Granite is the most commonly used natural stone type for fireplace surrounds. It is extremely hard, durable, scratch-resistant, and tolerant to extreme heat. Granite fireplace surround is very unlikely to crack or break because of external impacts. In addition, granite is readily available and not too expensive. Of course, some exclusive granite slabs can come in fantastic patterns and colours, which makes them several times more expensive than the ordinary slabs from familiar economy granite colour palettes. Granite is suitable for both hot and cold fires.
Marble is the second most common choice of natural stone for fireplaces. Although marble is slightly more expensive than granite and less durable, it has a unique and timeless beauty. Marble has excellent heat tolerance, making it suitable for gas, wood or electric fireplaces. Marble fireplaces will add a touch of classic luxury to any space. A light marble fireplace will require more maintenance than usually darker granite fireplace and will need to be cleaned more often. Marble fireplaces can crack, split and stain if not properly maintained.
Two other less common natural stone types used for fireplaces are travertine and sandstone. These stones are particularly suited to interiors that aim for restrained, hidden, unobtrusive luxury. Travertine and sandstone fireplaces have a warm and cosy look. Like other natural stone products, the sides of a travertine fireplace need to be impregnated and the natural holes sealed.
Onyx marble, which has similar properties to marble, is an impressive stone for a fireplace, but it is more brittle and softer than marble. Onyx can rather be used for cold fires, as it will not tolerate too big temperature changes. Another luxurious and exclusive stone that looks stunning is quartzite. Quartzite is tolerant to heat, can be translucent and have spectacular patterns, but its price is impressive too. The budget for such a fireplace must be calculated in multi-digital figures. Quartzite fireplace will be as strong and durable as granite, and also heat resistant.
Though the price for installing a luxurious fireplace from exotic gemstones will also climb up to multiple digits, but the impression the final product will exert may knock one down from their feet. Exotic slabs are about 3-4 cm thick and are more or less translucent, depending on the type of stone they are composed of. The wall behind such a fireplace can be lit from the inside. Just imagine a fireplace wall of blue agate, purple amethyst, pink quartzite with a cozy flame inside on a cold winter evening. A fireplace of red jasper, greenish amazonite, brownish-orange tiger's eye, fossilised wood looks dramatic. Each precious slab is a painting created by nature, a one-off work of art. Exotic stone slabs will not tolerate heat, therefore they are suitable for cold fireplaces.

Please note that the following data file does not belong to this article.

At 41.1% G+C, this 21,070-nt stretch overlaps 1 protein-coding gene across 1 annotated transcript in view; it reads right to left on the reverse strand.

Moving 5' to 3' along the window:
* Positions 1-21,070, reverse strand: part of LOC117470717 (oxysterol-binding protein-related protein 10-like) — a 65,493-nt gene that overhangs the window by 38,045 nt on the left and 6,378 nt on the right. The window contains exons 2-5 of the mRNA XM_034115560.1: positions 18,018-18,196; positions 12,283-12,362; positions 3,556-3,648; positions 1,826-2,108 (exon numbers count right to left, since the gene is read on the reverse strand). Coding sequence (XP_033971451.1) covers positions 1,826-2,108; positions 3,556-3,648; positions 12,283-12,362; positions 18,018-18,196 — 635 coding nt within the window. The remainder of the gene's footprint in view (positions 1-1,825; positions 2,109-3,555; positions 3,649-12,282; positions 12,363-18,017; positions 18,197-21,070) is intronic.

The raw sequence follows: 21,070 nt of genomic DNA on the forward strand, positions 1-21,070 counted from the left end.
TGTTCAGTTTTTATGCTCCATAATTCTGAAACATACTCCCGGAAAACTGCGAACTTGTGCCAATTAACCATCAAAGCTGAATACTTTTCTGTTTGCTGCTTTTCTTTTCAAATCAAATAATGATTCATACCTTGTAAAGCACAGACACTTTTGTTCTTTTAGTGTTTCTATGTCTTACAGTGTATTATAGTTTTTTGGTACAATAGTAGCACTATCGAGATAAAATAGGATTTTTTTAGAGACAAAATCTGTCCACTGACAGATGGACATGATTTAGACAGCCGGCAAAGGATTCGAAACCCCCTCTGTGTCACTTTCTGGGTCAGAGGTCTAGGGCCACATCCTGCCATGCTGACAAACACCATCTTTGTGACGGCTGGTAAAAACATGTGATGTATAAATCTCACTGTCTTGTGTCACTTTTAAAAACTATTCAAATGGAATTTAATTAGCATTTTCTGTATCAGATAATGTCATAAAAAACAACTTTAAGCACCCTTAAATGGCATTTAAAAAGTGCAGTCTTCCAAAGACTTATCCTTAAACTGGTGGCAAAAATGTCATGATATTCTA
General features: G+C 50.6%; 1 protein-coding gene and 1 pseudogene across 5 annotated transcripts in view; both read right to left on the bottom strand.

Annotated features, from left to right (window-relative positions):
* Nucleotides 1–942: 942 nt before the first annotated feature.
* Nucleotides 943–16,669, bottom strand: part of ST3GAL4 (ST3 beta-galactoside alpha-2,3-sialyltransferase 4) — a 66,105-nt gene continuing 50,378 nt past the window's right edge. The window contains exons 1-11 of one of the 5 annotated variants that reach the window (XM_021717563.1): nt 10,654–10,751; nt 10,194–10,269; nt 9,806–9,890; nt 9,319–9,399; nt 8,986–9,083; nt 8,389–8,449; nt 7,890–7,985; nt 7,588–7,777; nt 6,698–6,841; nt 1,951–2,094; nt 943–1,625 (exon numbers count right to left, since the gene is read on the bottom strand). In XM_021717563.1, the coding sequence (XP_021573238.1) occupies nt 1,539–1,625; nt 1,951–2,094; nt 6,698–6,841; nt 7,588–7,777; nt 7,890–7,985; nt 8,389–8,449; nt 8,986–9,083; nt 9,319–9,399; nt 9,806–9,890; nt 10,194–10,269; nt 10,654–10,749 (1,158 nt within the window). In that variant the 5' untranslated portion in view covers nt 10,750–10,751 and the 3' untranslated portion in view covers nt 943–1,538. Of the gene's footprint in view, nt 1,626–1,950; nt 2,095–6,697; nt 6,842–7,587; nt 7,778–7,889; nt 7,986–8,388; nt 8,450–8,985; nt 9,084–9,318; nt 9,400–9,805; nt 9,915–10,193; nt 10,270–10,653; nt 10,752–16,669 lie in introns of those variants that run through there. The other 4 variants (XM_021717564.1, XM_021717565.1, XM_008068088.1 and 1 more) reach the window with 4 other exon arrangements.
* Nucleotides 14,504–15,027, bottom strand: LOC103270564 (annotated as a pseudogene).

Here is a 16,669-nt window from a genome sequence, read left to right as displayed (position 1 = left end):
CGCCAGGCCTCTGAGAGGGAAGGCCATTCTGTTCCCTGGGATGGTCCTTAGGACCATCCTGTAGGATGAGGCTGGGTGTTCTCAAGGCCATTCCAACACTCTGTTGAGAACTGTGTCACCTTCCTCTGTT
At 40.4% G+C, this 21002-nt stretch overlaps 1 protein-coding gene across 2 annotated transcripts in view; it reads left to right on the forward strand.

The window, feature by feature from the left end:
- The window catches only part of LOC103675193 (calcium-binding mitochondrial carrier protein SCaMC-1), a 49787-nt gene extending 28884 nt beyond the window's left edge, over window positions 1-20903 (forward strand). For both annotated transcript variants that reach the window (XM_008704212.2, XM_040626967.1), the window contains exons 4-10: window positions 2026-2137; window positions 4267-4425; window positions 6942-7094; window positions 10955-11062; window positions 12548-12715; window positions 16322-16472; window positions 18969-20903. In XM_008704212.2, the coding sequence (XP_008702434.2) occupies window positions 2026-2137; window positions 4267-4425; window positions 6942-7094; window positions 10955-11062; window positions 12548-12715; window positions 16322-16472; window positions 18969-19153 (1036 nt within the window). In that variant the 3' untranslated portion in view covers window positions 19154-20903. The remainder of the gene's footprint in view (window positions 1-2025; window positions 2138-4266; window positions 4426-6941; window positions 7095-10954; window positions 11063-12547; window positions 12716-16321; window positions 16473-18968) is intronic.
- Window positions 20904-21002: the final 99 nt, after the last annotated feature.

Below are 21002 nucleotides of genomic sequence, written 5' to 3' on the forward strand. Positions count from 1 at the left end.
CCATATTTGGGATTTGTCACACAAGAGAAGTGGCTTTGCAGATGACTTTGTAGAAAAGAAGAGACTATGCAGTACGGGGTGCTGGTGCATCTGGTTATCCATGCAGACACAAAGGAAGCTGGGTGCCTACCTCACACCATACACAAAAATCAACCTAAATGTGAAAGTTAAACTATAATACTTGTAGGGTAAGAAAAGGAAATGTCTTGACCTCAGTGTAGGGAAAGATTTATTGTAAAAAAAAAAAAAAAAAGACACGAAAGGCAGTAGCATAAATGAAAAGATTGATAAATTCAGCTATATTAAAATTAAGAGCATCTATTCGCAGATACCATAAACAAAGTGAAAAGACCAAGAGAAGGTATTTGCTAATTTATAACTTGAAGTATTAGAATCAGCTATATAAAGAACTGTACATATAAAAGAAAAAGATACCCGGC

A great alternative to natural stone fireplaces are fireplaces made of artificial stone. Artificial stone fireplace surrounds do not need to be impregnated or sealed. They are easy to clean, even when heavily stained. Fireplaces clad in ultra thin sintered stone, ceramic or porcelain slabs will be much lighter than the ones clad in natural stone. Slab thickness can vary between 3-6-10-12 mm or more. Such a sleek fireplace will look modern and elegant. In addition, you can also save a couple of centimetres of interior space.
The hardest and most resistant artificial stone material that can tolerate extreme heat, scratching and other mechanical impacts is sintered stone. The softest but most flexible and particularly suitable for irregular, oval or other shaped spaces is acrylic stone. However, you won't be able to light a hot fire in an acrylic stone fireplace, as it can simply... melt. A cold fire in acrylic stone fireplace will look great.
Engineered quartz can relatively be ok for fireplace decoration, but not directly in contact with the hottest points. Engineered quartz is composed of 95% natural stone particles and about 5% resins, and the latter can change colour because of the contact with extreme heat. This is especially true with light-coloured patterns. All types of artificial stone are non-porous and easy to clean. The thinness and lightness of artificial stone slabs make them easy to work with in multi-storey houses and small rooms.